Consumers are gravitating to connected TVs with integrated operating systems and streaming platforms, but there's still an important role to play for standalone streaming players and dongles, according to Roku CFO Steven Louden.
Still, the notion that the standalone streaming player is a dying breed is not exactly a new idea, Louden said Monday at the Needham Technology & Media Conference.
"I think I've been at Roku seven years and counting. Even when I started, people were saying that the player side of the business was dead, or I occasionally joke about writing a book called Peak Dongle or Peak Player," he explained.
While the consumer use case is moving toward connected TVs, "the player side of the business is still very important," Louden said. "There's still a lot of TVs out there that don't have a great operating system."
Consumers, he said, can be attracted to a TV because of a brand or its picture quality only to find out later that its software or operating system "just isn't up to snuff," Louden added. "So, they will put a streaming player on top of even a brand-new TV. That does still happen quite a bit."
He also argued that a dying use case for streaming players and dongles is an overly US-centric view. When looking at it from a broader, global basis, there are still plenty of older TVs out there with "bad operating systems" that can get some fresh legs from standalone streaming devices, Louden explained.
"The world is moving that way [toward smart TVs], but it doesn't mean the players are going away anytime soon," he said.
Pressure mounts on all sides
Of course, Roku, which counts 61.3 million active accounts, would like to see both sides of the business do well. After all, it markets integrated Roku TVs developed with TV manufacturing partners such as TCL and Hisense alongside a lineup of streaming players and dongles. However, both sides of that business are under pressure.
Player-related revenues at Roku hit $86.8 million in the first quarter of 2022, down 19% versus the year-ago quarter. Player unit sales dropped 12% but still remained above 2019 (pre-COVID-19) levels. In its Q1 investor letter, Roku noted that its growing average revenues per unit ($42.91 at the end of Q1, up 34% year-over-year) has enabled the company to "strategically prioritize account acquisition and insulate consumers from rising material and shipping costs in our player business."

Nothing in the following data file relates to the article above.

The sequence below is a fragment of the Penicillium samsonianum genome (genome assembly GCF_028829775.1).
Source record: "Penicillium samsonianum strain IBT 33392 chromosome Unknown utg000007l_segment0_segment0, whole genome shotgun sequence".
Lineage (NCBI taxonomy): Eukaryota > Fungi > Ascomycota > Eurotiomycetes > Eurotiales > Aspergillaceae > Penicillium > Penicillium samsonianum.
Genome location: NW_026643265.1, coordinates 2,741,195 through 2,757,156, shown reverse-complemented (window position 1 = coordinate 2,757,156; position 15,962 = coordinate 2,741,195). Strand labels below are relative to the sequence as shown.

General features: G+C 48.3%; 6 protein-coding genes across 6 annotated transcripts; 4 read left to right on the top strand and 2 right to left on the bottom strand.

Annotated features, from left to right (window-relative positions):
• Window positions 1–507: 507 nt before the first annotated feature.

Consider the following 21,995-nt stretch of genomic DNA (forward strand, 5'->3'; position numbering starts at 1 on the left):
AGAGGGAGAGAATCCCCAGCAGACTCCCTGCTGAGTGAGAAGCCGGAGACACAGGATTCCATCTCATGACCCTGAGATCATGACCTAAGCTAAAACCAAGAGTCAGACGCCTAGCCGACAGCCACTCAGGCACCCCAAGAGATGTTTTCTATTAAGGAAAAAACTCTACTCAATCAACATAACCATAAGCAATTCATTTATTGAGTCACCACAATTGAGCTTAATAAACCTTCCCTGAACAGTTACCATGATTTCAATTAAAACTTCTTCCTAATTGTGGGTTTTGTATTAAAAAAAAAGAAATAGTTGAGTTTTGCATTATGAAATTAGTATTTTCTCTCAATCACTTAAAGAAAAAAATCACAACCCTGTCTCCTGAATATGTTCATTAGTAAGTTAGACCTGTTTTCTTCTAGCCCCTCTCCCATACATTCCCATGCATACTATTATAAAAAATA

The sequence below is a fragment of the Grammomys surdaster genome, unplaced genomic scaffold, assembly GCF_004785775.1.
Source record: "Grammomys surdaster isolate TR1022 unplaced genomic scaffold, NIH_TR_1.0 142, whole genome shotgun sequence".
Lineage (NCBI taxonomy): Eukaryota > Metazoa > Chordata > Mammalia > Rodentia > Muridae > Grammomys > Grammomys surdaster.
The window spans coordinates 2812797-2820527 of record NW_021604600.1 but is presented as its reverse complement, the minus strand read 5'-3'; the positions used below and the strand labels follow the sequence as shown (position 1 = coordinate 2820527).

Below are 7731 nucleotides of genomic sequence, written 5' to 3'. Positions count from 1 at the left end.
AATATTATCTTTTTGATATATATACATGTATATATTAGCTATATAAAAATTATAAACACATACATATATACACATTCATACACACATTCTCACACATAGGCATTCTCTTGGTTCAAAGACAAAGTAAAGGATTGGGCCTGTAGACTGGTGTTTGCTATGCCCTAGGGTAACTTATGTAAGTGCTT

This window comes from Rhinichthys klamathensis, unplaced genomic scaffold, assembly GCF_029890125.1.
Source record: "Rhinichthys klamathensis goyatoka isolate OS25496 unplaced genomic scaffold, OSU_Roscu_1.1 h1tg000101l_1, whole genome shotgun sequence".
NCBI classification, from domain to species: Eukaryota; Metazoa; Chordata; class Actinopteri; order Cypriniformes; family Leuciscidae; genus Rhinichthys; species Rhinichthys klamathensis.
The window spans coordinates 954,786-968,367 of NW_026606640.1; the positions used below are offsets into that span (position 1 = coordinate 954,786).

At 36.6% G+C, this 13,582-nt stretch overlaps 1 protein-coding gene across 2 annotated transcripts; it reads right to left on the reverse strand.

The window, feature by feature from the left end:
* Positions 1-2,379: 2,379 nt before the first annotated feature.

Meanwhile, the market for integrated smart TVs has never been as competitive. In addition to grappling with the likes of Google, Samsung, Amazon, Vizio and LG Electronics, Roku will also be catching some heat from Comcast, which has launched a lineup of XClass TV-branded sets and recently struck a national streaming joint venture with Charter Communications that covers both players and smart TVs.
Louden acknowledged that Roku is in a hotly contested smart TV market but pointed out that few competitors are as solely focused on streaming platforms as Roku is.
And while Roku has a primary role in the manufacturing process for streaming players, it also has heavy involvement in the development of integrated smart TVs that license Roku's software and OS.
"We don't manufacture the TVs, but ... we are designing the main board of the TV, we are sourcing the components or helping them find the suppliers of the components," Louden said. "We're certifying the factories. We're actually the ones that are doing the software updates on the Roku TVs, which is very different than, say, the Google Android program, where the OEMs [original equipment manufacturers] are having to do a lot more, including the updates."
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— Jeff Baumgartner, Senior Editor, Light Reading